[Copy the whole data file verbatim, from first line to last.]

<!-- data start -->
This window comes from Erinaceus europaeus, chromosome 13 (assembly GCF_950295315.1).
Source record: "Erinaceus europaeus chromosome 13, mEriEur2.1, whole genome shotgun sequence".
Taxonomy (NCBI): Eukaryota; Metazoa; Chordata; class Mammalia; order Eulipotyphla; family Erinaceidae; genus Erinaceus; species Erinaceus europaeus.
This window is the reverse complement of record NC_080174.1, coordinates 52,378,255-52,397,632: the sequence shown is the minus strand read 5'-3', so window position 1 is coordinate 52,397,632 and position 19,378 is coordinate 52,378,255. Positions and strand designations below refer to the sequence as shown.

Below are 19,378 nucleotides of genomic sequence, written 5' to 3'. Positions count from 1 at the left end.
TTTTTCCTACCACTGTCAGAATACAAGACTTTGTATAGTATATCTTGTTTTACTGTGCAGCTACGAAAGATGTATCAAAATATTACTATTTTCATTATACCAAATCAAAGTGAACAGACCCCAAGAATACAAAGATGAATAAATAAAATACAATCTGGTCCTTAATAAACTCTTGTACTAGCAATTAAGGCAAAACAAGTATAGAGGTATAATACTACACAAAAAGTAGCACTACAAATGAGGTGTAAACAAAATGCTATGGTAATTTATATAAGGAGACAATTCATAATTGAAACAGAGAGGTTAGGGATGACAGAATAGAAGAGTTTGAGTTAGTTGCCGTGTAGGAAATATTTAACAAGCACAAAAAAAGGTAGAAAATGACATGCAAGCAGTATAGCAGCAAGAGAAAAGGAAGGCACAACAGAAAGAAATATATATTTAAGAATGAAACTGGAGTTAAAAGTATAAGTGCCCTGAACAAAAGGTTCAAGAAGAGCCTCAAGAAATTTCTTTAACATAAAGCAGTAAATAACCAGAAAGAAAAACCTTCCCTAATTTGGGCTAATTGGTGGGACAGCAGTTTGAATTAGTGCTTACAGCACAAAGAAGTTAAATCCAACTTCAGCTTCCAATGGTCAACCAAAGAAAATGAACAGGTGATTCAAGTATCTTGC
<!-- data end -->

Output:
This window comes from Erinaceus europaeus, chromosome 13 (assembly GCF_950295315.1).
Source record: "Erinaceus europaeus chromosome 13, mEriEur2.1, whole genome shotgun sequence".
Taxonomy (NCBI): Eukaryota; Metazoa; Chordata; class Mammalia; order Eulipotyphla; family Erinaceidae; genus Erinaceus; species Erinaceus europaeus.
This window is the reverse complement of record NC_080174.1, coordinates 52,378,255-52,397,632: the sequence shown is the minus strand read 5'-3', so window position 1 is coordinate 52,397,632 and position 19,378 is coordinate 52,378,255. Positions and strand designations below refer to the sequence as shown.

Below are 19,378 nucleotides of genomic sequence, written 5' to 3'. Positions count from 1 at the left end.
TTTTTCCTACCACTGTCAGAATACAAGACTTTGTATAGTATATCTTGTTTTACTGTGCAGCTACGAAAGATGTATCAAAATATTACTATTTTCATTATACCAAATCAAAGTGAACAGACCCCAAGAATACAAAGATGAATAAATAAAATACAATCTGGTCCTTAATAAACTCTTGTACTAGCAATTAAGGCAAAACAAGTATAGAGGTATAATACTACACAAAAAGTAGCACTACAAATGAGGTGTAAACAAAATGCTATGGTAATTTATATAAGGAGACAATTCATAATTGAAACAGAGAGGTTAGGGATGACAGAATAGAAGAGTTTGAGTTAGTTGCCGTGTAGGAAATATTTAACAAGCACAAAAAAAGGTAGAAAATGACATGCAAGCAGTATAGCAGCAAGAGAAAAGGAAGGCACAACAGAAAGAAATATATATTTAAGAATGAAACTGGAGTTAAAAGTATAAGTGCCCTGAACAAAAGGTTCAAGAAGAGCCTCAAGAAATTTCTTTAACATAAAGCAGTAAATAACCAGAAAGAAAAACCTTCCCTAATTTGGGCTAATTGGTGGGACAGCAGTTTGAATTAGTGCTTACAGCACAAAGAAGTTAAATCCAACTTCAGCTTCCAATGGTCAACCAAAGAAAATGAACAGGTGATTCAAGTATCTTGC